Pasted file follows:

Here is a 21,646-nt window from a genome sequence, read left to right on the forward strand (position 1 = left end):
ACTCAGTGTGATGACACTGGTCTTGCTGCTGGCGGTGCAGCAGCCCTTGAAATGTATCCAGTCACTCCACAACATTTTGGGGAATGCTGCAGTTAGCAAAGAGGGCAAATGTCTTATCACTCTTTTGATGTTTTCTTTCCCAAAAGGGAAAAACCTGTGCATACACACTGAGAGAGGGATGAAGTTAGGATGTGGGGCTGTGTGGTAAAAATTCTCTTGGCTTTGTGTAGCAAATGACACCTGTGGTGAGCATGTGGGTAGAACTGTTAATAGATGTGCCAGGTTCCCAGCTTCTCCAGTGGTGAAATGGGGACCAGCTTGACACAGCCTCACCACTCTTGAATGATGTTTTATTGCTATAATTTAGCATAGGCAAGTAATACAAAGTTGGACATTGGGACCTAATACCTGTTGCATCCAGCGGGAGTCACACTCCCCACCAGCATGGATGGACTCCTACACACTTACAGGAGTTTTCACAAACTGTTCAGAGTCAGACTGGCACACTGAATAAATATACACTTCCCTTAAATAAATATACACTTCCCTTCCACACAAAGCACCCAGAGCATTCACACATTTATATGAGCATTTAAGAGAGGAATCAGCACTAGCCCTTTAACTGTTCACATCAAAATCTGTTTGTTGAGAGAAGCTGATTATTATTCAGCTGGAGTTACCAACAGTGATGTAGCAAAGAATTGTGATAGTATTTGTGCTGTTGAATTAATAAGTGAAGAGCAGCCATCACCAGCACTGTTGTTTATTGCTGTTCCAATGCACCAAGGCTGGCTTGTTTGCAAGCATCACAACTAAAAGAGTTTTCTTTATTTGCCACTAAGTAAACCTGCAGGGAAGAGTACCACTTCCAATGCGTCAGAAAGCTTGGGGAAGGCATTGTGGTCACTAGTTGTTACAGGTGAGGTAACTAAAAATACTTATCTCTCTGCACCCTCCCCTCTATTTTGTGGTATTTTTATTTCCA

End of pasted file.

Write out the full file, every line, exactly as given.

Here is a 21,646-nt window from a genome sequence, read left to right on the forward strand (position 1 = left end):
ACTCAGTGTGATGACACTGGTCTTGCTGCTGGCGGTGCAGCAGCCCTTGAAATGTATCCAGTCACTCCACAACATTTTGGGGAATGCTGCAGTTAGCAAAGAGGGCAAATGTCTTATCACTCTTTTGATGTTTTCTTTCCCAAAAGGGAAAAACCTGTGCATACACACTGAGAGAGGGATGAAGTTAGGATGTGGGGCTGTGTGGTAAAAATTCTCTTGGCTTTGTGTAGCAAATGACACCTGTGGTGAGCATGTGGGTAGAACTGTTAATAGATGTGCCAGGTTCCCAGCTTCTCCAGTGGTGAAATGGGGACCAGCTTGACACAGCCTCACCACTCTTGAATGATGTTTTATTGCTATAATTTAGCATAGGCAAGTAATACAAAGTTGGACATTGGGACCTAATACCTGTTGCATCCAGCGGGAGTCACACTCCCCACCAGCATGGATGGACTCCTACACACTTACAGGAGTTTTCACAAACTGTTCAGAGTCAGACTGGCACACTGAATAAATATACACTTCCCTTAAATAAATATACACTTCCCTTCCACACAAAGCACCCAGAGCATTCACACATTTATATGAGCATTTAAGAGAGGAATCAGCACTAGCCCTTTAACTGTTCACATCAAAATCTGTTTGTTGAGAGAAGCTGATTATTATTCAGCTGGAGTTACCAACAGTGATGTAGCAAAGAATTGTGATAGTATTTGTGCTGTTGAATTAATAAGTGAAGAGCAGCCATCACCAGCACTGTTGTTTATTGCTGTTCCAATGCACCAAGGCTGGCTTGTTTGCAAGCATCACAACTAAAAGAGTTTTCTTTATTTGCCACTAAGTAAACCTGCAGGGAAGAGTACCACTTCCAATGCGTCAGAAAGCTTGGGGAAGGCATTGTGGTCACTAGTTGTTACAGGTGAGGTAACTAAAAATACTTATCTCTCTGCACCCTCCCCTCTATTTTGTGGTATTTTTATTTCCA